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Search and rescue teams learn from McKeesport police crime scene class

Jennifer R. Vertullo | Daily News - During a Saturday workshop led by McKeesport police, Donna Ruzewski and Bob Ruzewski of White Oak Search and Rescue listen as Heather Houlahan of Allegheny Mountain Search and Rescue shares her experience in navigating a potential crime scene.
<div style='float:right;width:100%;' align='right'><em>Jennifer R. Vertullo | Daily News</em></div>During a Saturday workshop led by McKeesport police, Donna Ruzewski and Bob Ruzewski of White Oak Search and Rescue listen as Heather Houlahan of Allegheny Mountain Search and Rescue shares her experience in navigating a potential crime scene.
Jennifer R. Vertullo | Daily News - McKeesport Lt. Tim Bliss, who heads the police department's K-9 Unit, offers guidance on handling work dogs in a potential crime scene.
<div style='float:right;width:100%;' align='right'><em>Jennifer R. Vertullo | Daily News</em></div>McKeesport Lt. Tim Bliss, who heads the police department's K-9 Unit, offers guidance on handling work dogs in a potential crime scene.

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By Jennifer R. Vertullo
Monday, July 1, 2013, 4:31 a.m.
 

Members of the Western Pennsylvania Search and Rescue Alliance learned how to work a crime scene Saturday at a class taught by McKeesport police.

Lt. Tim Bliss, who heads the K-9 Unit, and Detective Joe Osinski shared insights with K-9 handlers, EMTs, paramedics, search operation managers and other rescue personnel whose assignments often overlap with criminal investigations.

“If we are going out to find someone who is lost, we don't know what happened,” said K-9 handler Donna Ruzewski from White Oak. “Any search and rescue can turn into a crime scene, and because we work closely with police we have to learn to work well together.”

Allegheny County Search and Rescue coordinator Mark Jones, who is White Oak's emergency management coordinator, said training with law enforcement is essential for situational awareness.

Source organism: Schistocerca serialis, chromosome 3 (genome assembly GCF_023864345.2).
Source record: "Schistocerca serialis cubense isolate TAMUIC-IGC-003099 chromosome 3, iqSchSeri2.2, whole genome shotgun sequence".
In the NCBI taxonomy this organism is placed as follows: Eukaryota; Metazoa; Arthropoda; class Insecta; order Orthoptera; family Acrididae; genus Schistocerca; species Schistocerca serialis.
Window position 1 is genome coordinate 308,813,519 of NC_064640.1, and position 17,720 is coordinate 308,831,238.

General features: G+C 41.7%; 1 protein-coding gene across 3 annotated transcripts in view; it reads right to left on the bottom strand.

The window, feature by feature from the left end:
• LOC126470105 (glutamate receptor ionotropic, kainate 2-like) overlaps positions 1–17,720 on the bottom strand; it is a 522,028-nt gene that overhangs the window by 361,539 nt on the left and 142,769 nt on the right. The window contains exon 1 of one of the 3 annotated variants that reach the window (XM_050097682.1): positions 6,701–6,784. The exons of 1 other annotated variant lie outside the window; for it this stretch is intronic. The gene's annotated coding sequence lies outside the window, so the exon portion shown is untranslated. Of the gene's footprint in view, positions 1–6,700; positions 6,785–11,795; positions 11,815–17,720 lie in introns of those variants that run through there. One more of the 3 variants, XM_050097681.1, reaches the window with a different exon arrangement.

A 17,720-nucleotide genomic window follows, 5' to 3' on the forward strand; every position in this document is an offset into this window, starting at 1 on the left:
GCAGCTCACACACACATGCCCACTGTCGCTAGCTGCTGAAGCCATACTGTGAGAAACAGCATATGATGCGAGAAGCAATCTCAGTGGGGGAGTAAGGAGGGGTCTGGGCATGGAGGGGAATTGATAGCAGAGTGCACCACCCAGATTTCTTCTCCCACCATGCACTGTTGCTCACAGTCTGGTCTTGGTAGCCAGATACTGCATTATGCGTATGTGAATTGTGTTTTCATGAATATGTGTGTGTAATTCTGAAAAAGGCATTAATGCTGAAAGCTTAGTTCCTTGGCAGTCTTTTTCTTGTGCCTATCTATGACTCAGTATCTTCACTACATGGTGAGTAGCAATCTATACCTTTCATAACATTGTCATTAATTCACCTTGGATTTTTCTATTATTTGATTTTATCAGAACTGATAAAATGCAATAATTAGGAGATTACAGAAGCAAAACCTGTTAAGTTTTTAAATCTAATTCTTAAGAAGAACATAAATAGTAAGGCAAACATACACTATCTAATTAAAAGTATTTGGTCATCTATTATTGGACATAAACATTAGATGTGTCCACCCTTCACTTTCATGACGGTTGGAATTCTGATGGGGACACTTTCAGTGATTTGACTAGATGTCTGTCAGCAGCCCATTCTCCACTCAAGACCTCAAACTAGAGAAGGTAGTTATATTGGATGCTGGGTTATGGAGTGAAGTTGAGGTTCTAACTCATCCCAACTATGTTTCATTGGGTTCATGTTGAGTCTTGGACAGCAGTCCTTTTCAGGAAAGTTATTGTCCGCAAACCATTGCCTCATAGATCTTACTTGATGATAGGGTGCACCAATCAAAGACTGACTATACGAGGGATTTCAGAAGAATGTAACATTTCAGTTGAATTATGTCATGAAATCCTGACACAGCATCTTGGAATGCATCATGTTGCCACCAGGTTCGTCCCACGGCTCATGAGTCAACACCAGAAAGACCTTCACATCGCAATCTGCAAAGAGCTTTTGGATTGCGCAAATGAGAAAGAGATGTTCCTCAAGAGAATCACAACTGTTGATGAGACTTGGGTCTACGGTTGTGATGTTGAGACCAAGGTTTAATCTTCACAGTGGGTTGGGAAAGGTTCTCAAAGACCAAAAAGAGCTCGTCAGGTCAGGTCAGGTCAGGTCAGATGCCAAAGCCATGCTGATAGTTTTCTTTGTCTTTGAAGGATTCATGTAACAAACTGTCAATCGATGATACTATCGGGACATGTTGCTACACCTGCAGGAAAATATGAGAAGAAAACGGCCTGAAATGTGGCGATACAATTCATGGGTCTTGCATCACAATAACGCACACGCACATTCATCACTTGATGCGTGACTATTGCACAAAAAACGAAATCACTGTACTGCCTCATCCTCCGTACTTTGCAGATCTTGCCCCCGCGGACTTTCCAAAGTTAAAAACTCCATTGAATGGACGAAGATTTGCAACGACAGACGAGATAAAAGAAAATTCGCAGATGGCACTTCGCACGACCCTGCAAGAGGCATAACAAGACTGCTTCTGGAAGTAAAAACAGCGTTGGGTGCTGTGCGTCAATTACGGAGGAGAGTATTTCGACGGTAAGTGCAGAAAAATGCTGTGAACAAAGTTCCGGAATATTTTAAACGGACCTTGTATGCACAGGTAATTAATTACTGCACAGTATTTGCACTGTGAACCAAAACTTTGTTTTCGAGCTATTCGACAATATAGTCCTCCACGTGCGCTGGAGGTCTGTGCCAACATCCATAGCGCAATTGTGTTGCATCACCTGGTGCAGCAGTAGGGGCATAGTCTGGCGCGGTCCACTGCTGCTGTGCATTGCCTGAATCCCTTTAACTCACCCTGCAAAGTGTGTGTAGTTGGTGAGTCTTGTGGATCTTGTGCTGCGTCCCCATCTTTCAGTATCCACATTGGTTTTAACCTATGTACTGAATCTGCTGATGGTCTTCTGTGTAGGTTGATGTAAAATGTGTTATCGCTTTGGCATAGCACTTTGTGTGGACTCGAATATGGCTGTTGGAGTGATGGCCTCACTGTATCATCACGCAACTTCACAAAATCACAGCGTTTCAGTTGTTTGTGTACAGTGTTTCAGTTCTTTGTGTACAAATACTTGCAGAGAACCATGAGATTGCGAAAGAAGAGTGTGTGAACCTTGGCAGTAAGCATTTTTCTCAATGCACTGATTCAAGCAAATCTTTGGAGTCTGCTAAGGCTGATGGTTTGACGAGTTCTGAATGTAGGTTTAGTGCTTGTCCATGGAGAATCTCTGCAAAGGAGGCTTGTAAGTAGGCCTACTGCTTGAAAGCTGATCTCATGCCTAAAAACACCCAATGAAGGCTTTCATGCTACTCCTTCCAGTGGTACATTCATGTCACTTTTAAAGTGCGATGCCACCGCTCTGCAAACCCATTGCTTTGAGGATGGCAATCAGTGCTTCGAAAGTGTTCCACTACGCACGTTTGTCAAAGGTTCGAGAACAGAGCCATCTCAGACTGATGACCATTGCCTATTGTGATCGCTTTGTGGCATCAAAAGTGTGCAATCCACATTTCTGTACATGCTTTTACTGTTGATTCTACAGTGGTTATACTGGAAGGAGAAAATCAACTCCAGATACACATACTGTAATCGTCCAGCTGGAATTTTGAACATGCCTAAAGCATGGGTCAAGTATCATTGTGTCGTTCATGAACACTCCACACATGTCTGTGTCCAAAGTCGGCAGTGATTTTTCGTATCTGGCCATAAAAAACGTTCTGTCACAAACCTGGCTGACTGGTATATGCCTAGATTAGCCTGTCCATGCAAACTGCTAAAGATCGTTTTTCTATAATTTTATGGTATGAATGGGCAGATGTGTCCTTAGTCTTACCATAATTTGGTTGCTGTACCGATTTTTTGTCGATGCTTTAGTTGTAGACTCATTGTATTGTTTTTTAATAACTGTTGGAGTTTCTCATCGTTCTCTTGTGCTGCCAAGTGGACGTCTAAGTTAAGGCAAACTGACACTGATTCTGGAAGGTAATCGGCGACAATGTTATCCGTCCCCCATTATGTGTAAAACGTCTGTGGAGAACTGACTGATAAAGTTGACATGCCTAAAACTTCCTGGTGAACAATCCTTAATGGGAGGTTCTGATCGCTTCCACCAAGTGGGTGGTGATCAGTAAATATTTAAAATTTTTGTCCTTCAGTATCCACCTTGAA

“It opens these folks' eyes to what they should be thinking of, because a lot of our people end up in crime scenes whether they know it or not,” Jones said. “As we're searching, we need to know what we're getting ourselves into.”

Bliss defined the moment when a search and rescue situation becomes a crime scene, a transition often first experienced by K-9 handlers.

“The dog is finding evidence that people may not see,” he said. “It could be a footprint, a discarded cigarette butt, a small toy that a child may have been carrying. The handler needs to know how to protect that evidence and who to notify.”

Osinski educated rescuers on how law enforcement officers handle evidence.

“If no one tells them how to do something, we can't fault them for doing it wrong,” he said. “We're giving them insight. All they know about crime scene investigations is what they see on TV, and that's not how it is in real life.”

Bliss and Osinski encouraged rescuers to be aware of their surroundings, not only to preserve evidence but to prevent themselves from becoming victims. If rescuers locate an injured person, they said, it's important to contact authorities with a precise location before reaching out to the victim.

Bliss said handlers should pay close attention to the terrain when leading dogs on a search opertation. Dangers such as broken glass and chemicals on the ground could be more dangerous to dogs than to their handlers.

Jennifer R. Vertullo is a staff writer for Trib Total Media. She can be reached at 412-664-9161 ext. 1956, or jvertullo@tribweb.com.

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